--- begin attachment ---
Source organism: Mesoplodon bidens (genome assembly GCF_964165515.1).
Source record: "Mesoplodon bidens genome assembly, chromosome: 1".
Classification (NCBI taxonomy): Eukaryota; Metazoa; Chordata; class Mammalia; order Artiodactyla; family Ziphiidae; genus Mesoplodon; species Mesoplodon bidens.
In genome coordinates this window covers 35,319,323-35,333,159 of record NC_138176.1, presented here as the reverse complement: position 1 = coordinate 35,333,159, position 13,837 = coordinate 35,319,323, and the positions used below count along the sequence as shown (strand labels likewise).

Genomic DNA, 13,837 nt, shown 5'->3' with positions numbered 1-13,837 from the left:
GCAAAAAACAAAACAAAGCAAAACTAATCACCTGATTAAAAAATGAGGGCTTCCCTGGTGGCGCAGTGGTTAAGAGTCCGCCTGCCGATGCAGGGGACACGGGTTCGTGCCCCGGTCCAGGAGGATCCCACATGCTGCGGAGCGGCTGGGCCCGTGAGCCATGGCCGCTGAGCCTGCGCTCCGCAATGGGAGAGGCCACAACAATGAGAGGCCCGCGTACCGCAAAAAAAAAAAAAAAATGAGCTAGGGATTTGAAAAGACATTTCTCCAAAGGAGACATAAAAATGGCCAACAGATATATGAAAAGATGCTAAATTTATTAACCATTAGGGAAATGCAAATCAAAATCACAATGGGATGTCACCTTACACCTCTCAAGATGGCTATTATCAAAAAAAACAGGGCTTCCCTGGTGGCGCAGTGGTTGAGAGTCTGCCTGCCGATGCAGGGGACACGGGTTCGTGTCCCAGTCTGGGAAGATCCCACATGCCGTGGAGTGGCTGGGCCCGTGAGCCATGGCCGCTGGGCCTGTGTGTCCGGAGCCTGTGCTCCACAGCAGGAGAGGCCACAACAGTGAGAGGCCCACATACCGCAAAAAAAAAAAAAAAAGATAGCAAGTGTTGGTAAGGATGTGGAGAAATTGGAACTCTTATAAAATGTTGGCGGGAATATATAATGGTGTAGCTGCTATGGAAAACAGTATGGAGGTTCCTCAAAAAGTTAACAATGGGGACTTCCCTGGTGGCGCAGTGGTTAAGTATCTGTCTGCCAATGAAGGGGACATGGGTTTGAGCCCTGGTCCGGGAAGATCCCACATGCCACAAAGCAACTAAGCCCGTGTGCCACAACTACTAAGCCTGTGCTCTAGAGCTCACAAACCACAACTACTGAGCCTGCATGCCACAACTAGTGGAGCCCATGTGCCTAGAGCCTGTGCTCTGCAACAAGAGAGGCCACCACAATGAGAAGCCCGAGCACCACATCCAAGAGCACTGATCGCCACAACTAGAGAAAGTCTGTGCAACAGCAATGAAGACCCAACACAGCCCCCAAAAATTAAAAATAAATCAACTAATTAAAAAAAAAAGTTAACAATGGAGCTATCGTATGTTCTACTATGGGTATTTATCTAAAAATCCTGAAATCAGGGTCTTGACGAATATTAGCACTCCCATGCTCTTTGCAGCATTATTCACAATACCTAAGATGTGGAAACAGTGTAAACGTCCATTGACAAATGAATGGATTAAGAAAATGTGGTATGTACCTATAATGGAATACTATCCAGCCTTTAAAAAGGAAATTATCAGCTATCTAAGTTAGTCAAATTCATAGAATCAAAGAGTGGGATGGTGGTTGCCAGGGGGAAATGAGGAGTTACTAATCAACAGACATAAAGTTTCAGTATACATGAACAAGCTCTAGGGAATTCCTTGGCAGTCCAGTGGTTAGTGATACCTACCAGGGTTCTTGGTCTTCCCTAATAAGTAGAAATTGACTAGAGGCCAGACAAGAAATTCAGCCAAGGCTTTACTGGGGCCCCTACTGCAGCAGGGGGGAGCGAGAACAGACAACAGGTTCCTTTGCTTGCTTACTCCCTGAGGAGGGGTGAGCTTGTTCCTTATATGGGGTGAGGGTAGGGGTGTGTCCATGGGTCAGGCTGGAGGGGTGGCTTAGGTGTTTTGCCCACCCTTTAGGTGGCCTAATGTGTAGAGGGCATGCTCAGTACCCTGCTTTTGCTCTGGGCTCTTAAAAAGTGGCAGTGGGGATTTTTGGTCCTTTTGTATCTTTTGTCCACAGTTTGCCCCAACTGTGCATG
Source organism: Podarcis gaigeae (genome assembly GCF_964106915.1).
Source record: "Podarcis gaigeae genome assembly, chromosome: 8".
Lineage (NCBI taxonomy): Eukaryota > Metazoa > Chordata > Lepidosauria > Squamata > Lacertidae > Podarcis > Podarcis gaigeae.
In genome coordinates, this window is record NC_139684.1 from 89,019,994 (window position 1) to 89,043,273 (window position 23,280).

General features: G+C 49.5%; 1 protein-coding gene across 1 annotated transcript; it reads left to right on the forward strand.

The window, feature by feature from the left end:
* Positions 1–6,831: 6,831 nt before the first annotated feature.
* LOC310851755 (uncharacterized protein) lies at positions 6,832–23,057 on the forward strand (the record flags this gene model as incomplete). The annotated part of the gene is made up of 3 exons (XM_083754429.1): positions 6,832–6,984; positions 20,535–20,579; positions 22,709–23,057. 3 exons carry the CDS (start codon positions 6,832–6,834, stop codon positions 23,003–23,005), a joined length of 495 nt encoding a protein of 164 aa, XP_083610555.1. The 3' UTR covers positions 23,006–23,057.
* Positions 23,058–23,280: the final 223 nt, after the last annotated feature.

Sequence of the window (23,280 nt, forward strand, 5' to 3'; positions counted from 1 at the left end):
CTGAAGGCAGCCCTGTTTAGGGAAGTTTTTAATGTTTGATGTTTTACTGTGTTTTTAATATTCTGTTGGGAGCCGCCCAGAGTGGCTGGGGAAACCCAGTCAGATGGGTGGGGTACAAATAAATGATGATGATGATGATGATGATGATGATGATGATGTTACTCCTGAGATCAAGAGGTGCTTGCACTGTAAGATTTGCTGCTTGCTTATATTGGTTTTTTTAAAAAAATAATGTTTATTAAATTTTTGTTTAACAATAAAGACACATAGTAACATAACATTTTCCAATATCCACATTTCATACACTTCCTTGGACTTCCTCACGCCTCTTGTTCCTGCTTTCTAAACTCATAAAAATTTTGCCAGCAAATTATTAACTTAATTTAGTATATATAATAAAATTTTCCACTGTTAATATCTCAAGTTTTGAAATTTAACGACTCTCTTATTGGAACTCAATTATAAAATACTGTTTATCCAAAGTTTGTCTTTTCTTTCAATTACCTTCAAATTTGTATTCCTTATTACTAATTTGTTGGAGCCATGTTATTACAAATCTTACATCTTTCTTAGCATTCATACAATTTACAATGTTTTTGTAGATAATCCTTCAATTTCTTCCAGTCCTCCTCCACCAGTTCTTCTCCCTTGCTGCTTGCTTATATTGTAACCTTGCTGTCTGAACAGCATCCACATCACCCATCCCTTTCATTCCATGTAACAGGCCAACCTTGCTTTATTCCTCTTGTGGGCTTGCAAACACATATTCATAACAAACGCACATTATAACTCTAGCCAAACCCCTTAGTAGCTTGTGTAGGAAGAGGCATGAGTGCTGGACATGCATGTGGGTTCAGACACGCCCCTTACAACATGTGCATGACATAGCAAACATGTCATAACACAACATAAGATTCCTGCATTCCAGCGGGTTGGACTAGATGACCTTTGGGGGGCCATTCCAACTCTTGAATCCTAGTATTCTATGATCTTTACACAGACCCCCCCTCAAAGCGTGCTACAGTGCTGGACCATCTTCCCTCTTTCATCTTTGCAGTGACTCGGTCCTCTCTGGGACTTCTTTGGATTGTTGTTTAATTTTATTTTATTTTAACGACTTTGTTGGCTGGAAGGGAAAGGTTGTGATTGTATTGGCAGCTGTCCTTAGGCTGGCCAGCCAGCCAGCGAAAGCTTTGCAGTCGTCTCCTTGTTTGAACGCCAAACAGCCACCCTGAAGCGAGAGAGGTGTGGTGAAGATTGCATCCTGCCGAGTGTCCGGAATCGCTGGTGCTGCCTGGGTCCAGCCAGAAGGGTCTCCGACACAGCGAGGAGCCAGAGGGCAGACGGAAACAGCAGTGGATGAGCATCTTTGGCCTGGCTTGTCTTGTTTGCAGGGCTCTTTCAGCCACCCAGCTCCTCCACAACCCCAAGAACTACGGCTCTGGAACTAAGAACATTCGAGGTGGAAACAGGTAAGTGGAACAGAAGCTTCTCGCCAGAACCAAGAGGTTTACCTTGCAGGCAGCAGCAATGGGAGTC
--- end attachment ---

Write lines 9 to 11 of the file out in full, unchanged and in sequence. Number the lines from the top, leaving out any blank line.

Lineage (NCBI taxonomy): Eukaryota > Metazoa > Chordata > Lepidosauria > Squamata > Lacertidae > Podarcis > Podarcis gaigeae.
In genome coordinates, this window is record NC_139684.1 from 89,019,994 (window position 1) to 89,043,273 (window position 23,280).

General features: G+C 49.5%; 1 protein-coding gene across 1 annotated transcript; it reads left to right on the forward strand.